From Plastic Toys to Children’s Furniture

Day 153 – Co-founders Vanessa Yuan and Joris Vanbriel started ecoBirdy (Certified B-Corporation), a Belgium company that recycles old toys into furniture, as a way to reduce plastic waste. ecoBirdy collects toys from schools and recycling centers.

Check out the VIDEO to see how they do it.

“Recycled plastic products are usually recognized as being greyish, dullish and not very attractive. Our aim was to change this, and make something colorful out of the colorful plastic waste. Following an in-depth two-year study period, ecoBirdy created a special production process that gives the characteristic look to its products. The material resulting from this unique production process we named ecothylene®. Due to accurate sorting and using state-of-the-art technology, we are able to transform post-consumer plastic waste into high-grade raw material. The patented technology features integrated material separation and an improved binding formula for polymers. The result is that no pigments or new plastics need to be added. Making ecothylene® is significantly more eco-friendly than most recycling procedures for plastics.” – ecoBirdy

The recycled plastic used for the production of ecothylene® is 100% recyclable. Which means that ecothylene® can easily be recycled again.

The plastic waste goes through several stages.

  1. The collected plastic waste is brought to our partner, a professional recycling center.
  2. Every single object is manually checked.
  3. The volume is ground to smaller fragments and washed.
  4. Precise sorting is conducted automatically.
  5. Lab quality control is carried out.

Throughout the whole production process, the material is checked by people as well as machines to avoid contamination. 

The end product is safe and stylish children’s furniture that is helping keep plastic toys out of the landfill. We can only hope that more manufacturers will see the benefits of using recycled materials. As consumers, we can also help by supporting companies that put the planet first, but also by making good decisions when purchasing products. All you have to ask, “Does this product have a negative effect on the planet?”

Tomorrow, celebrating World Bicycle Day.

Polywood: Outdoor furniture produced from recycled plastic materials

Day 143 – I love learning about companies like Polywood. They saw a problem and decided to do something about it.

“30 years ago, we were the first to create outdoor furniture from recycled plastic materials. Our mission remains to recover and transform landfill-bound and ocean-bound plastic into durable outdoor furniture that will last for generations.” – Polywood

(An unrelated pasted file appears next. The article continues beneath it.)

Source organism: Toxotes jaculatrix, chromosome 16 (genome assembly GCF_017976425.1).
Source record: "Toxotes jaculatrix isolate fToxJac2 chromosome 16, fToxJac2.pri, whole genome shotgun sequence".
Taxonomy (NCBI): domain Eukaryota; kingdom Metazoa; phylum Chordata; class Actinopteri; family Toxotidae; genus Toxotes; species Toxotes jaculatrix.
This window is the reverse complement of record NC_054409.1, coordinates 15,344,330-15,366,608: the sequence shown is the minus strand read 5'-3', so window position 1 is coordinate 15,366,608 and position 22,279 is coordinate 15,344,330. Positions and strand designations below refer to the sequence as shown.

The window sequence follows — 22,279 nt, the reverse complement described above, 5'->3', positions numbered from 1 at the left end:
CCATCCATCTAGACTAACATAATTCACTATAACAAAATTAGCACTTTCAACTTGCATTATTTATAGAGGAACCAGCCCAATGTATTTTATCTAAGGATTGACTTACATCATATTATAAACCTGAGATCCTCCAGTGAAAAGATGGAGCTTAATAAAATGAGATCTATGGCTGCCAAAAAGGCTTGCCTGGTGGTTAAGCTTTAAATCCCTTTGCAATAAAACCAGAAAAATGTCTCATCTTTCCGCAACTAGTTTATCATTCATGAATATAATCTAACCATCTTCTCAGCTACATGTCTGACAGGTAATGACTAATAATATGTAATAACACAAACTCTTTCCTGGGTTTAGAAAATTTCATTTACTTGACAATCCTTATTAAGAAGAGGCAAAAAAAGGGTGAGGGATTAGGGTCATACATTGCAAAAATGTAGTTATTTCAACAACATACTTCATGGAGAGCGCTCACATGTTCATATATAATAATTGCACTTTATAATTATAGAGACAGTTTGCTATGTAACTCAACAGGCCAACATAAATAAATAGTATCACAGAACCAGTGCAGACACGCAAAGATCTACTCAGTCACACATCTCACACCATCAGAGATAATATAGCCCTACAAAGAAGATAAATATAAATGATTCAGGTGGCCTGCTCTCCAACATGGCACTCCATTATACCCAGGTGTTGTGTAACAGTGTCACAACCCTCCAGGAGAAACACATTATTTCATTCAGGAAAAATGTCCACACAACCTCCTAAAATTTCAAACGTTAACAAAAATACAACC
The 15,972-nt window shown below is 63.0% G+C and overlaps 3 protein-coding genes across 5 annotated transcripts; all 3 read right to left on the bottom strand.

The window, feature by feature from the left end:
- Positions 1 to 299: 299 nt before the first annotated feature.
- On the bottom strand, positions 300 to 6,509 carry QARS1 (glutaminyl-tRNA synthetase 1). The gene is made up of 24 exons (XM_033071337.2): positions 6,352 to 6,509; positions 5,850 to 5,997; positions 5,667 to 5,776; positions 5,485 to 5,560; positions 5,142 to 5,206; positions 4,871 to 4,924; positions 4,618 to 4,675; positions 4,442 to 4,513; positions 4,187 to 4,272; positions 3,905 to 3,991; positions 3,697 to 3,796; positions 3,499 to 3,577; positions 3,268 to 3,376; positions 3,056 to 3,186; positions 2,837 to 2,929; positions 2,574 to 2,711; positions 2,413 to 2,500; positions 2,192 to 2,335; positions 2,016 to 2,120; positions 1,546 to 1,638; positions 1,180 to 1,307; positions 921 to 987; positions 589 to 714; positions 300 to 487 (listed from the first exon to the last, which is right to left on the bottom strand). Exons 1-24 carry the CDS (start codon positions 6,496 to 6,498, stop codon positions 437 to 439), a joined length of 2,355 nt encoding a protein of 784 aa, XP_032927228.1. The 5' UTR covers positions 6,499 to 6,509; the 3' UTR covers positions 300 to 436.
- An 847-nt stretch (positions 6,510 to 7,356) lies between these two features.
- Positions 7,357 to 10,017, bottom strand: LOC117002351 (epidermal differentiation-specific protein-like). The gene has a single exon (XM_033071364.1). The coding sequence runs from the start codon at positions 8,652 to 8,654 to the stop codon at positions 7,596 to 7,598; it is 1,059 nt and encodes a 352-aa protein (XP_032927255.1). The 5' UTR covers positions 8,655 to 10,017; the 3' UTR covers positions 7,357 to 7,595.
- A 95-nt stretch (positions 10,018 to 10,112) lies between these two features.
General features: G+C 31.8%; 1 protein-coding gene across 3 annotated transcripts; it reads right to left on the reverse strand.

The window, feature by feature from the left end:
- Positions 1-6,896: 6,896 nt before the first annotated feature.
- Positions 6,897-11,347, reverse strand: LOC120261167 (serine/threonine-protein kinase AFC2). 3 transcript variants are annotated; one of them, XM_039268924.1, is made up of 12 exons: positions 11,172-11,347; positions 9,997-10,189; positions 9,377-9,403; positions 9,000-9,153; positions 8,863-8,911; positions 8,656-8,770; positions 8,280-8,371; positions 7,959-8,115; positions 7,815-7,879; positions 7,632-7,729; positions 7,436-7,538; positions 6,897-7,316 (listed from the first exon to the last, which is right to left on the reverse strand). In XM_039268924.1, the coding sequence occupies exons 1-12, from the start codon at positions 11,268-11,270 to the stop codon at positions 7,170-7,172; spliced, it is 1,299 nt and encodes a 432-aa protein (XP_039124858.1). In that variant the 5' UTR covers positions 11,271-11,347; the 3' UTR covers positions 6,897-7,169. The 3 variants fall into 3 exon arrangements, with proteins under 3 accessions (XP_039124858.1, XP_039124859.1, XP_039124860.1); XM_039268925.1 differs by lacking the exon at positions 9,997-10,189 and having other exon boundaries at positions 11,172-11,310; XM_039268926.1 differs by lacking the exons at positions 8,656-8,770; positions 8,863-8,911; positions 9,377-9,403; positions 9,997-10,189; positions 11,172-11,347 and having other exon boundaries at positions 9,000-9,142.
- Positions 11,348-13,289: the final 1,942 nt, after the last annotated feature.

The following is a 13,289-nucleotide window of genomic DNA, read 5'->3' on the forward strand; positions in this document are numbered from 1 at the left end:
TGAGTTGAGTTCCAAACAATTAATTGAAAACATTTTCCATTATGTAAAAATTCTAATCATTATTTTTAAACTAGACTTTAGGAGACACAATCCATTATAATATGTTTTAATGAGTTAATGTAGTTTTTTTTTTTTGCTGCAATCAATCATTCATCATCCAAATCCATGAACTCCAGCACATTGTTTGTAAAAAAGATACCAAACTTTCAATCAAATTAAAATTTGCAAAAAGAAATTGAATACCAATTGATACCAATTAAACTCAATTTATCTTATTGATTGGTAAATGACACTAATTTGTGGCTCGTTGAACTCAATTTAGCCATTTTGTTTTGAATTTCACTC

Their line of outdoor furniture is extensive and are backed with a 20 year warranty. The Polywood lumber doesn’t splinter, crack, chip, peel or rot.

As if outdoor furniture created from recycled plastic wasn’t cool enough, here are a few other reasons to check out Polywood:

  1. The all-weather material is built to withstand all four seasons and a range of climates including hot sun, snowy winters, salt spray and heavy winds.
  2. Polywood lumber cleans easily with soap and water and require no painting, staining, or waterproofing.
  3. UV inhibitors and stabilizers protect the lumber from harmful environmental degradation.

I’m leaning toward the Nautical 3 piece Porch Rocking Chair Set. I love a good rocking chair. I’ll keep you posted if I end up making the purchase.

So, if you’re in the market for some new outdoor furniture consider supporting a company that is helping to keep plastic out of landfills and oceans.

Tomorrow, the recyclability of tires.

Does Infinitely Recyclable Plastic Exist?

Day 138 – Wouldn’t it be amazing if companies were responsible for the products they manufactured? We’re not just talking about in the beginning, at the moment of purchase, but at the end, as well. The consumer needs help to figure out how to responsibly dispose of their “stuff” and manufactures are nowhere to be found. Unfortunately, more times than not, the consumer is left to navigate the confusing world of recycling and for those that don’t have the time and patience, the landfill seems to be the only option.

It is cheaper for manufacturers to use virgin resin (new plastic) then it is to use recycled plastic. Add the fact that in many countries there are no rules or regulations in place to steer companies away from single use plastics. Combine that with zero infrastructure to deal with the absurd amount of plastics flooding waste management facilities and you have a recipe for disaster.

Thankfully, science is coming to the rescue.

“A multidisciplinary team from Lawrence Berkeley National Laboratory (Berkeley Lab) has created a plastic that can be disassembled at a molecular level using an acidic solution. Then, it can be reassembled with a new color, texture, and shape, again and again. Unlike traditional plastic, which can only be recycled two or three times at most, this material, called poly(diketoenamine), or PDK, is infinitely recyclable.” – Earth911

Even though the initial creation of PDK is expensive to manufacture, it is significantly less expensive to recycle this type of plastic compared to the very popular, PET and HDPE plastics. Recycled PDK will even be less expensive than virgin plastic, making it very appealing to manufactures.

While it’s helpful to have plastics that are infinitely recyclable, we also need to hold companies accountable for the products they produce. The responsibility can longer be placed solely on the consumer. We need to start supporting companies with take back programs and trade in options. By supporting these companies we are making it very clear that we are tired for carrying the burden and need other companies to step up and create a plan to help the planet.

Tomorrow, products on Amazon that are environmentally friendly.